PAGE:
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The Role of a Health and Safety Representative

doctor for contractor on the field
doctor for contractor on the field

The Role of a Health and Safety Representative

Information and news on the construction sectorThe Role of a Health and Safety Representative

A health and safety representative’s (HSR) role is paramount for preventing occupational accidents and protecting workers' health in the workplace. It’s a vital role, further reinforced by the Act to modernize the occupational health and safety regime. An HSR will actively participate in workplace risk prevention management, while also working collaboratively with the health and safety committee (HSC) and the employer. Learn about the role and responsibility of an occupational health and safety officer. 

What is a health and safety officer?

As soon as 10 workers are present on-site at once, a part-time health and safety representative must be designated. Said role should be occupied full-time if the worksite accounts for over 100 workers. When it comes to companies with fewer than 20 paid employees, said designated individual will have the title of health and safety liaison officer.

The Role of a Health and Safety Representative or Liaison Officer

The HSR ensures the health and safety of worksite labourers. 

Once granted the title, they will ensure legal monitoring for the benefit of the company. Said role consists of updating all information and obligations that concern the company, both in terms of occupational health and workplace safety.

They're also responsible for steering the action plan, which establishes the company’s prevention program. Therefore, they work closely with their employer, issuing recommendations as they see fit. 

Health and safety representatives are also called upon to investigate problematic situations. In the event of an employer’s shortcomings, they will be responsible for submitting a complaint with the CNESST. 

We’ll circle back to this last point in greater detail in the section dedicated to HSR prerogatives. 

The Link Between a Representative and an Occupational HSC

Now that we covered what an HSR is, let’s turn to an HSC (health and safety committee) and how both parties interact. An HSC is an in-house entity, composed of an equal number of: 

  • employer representatives; and

  • workers. 

Occupational HSC training has been mandatory for all companies employing over 20 workers since April 6, 2022.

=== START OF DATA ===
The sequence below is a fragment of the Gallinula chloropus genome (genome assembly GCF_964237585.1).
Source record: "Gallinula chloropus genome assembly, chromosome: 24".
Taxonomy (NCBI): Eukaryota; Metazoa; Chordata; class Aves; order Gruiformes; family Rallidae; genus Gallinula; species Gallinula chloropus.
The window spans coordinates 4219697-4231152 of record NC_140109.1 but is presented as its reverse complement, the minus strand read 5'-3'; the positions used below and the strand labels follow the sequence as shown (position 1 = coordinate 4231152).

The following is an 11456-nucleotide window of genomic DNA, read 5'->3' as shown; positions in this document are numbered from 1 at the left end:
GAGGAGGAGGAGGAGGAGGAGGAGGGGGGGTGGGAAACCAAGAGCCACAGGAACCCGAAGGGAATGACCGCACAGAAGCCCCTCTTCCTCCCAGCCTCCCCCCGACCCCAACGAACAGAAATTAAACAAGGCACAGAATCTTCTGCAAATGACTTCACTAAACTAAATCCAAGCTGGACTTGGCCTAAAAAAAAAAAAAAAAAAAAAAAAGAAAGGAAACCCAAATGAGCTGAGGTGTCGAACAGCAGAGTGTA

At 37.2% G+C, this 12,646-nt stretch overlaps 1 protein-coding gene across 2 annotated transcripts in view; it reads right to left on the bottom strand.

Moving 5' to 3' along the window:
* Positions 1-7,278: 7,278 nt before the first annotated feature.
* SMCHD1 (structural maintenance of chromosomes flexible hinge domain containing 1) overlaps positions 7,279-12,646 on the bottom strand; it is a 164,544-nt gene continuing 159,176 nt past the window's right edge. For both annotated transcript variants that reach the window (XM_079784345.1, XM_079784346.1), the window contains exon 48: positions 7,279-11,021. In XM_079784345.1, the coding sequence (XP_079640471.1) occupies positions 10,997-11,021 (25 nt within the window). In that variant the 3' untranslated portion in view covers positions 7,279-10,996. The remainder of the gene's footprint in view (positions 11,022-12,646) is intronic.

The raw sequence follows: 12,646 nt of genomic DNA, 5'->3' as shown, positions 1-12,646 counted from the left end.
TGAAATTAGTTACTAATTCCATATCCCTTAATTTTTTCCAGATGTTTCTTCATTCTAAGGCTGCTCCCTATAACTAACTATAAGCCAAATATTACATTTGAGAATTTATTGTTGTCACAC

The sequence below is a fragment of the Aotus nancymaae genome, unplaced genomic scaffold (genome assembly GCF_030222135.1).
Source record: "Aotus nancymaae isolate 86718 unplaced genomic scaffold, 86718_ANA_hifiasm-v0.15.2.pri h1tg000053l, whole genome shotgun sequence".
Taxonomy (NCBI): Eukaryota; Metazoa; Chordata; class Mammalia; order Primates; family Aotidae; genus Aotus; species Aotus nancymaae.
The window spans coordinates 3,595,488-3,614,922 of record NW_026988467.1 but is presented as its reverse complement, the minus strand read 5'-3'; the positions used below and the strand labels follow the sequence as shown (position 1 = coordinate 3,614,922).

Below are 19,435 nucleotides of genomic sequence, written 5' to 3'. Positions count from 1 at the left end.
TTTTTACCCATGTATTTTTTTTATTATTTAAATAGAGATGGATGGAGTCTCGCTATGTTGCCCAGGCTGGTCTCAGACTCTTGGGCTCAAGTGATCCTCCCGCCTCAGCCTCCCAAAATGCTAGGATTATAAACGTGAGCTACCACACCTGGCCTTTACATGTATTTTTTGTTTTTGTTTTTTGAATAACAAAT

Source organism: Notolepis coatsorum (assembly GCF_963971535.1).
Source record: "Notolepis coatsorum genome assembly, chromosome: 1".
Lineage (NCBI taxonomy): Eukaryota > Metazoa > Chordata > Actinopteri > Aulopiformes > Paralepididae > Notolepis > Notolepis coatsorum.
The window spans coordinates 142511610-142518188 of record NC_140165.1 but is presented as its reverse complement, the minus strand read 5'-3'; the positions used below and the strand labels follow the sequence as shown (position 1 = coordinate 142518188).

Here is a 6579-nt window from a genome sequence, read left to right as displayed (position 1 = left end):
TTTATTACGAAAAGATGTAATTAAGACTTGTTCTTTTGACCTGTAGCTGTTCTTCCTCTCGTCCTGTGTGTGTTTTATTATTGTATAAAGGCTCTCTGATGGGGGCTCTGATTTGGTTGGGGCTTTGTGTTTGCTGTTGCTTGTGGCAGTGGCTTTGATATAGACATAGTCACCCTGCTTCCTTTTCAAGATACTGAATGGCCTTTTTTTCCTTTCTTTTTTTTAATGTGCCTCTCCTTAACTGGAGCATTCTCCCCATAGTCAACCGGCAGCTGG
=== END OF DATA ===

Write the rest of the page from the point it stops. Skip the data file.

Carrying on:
The HSR brings its recommendations to the occupational health and safety committee. Above all, they must assess the risks that workers aged 16 and under may be exposed to. 

Then, the health and safety committee, in close collaboration with the employer, will lean on the recommendations made by the HSR to define the issues and suggest solutions and recommendations.

The employer in question may be opposed to adopting the same solutions as that recommended by the health and safety committee. However, in such a case, they must absolutely justify their reasoning.  

The Representative’s Prerogatives Regarding the CNESST

A health and safety representative may find themself in a tricky situation if the employer refuses to apply the solutions presented by the health and safety committee in light of their recommendations. If so, they must submit a complaint against the employer with the CNESST (the Commission des normes, de l'équité, de la santé et de la sécurité du travail).

However, before reaching those grounds, the HSR must contact the company’s entire team of competent stakeholders to determine the necessary corrective measures to rectify a situation that is, without a doubt, precarious for workers. 

Naturally, they will have submitted the entirety of their recommendations for such measures to be upheld. In the event of refusal, or if their recommendations have remained unheeded, they can appeal to the CNESST.

To streamline the communication channels between the HSR and the CNESST as much as possible, the documents presented materializing the legal dispute can be electronically submitted to the CNESST, via the MonEspace CNESST portal. 

Occupational Health and Safety Regulations and Obligations

doctor holding a hammer of justice 

Source: Canva

Act Respecting Occupational Health and Safety: Everything to Know

The Government of Quebec instilled the Act respecting occupational health and safety in 1979, to put an end to the risks and hazards workers faced to their health, safety, and physical integrity. 

This Act has notably initiated the following: 

  • The right to refuse: Articles 12 to 31 

  • The right to opt-out (pregnant worker, contaminants): Articles 32 to 48 

  • A prevention program: Articles 58 to 61

  • Health and safety committees: Articles 68 to 86 

  • A prevention representative: Articles 87 to 97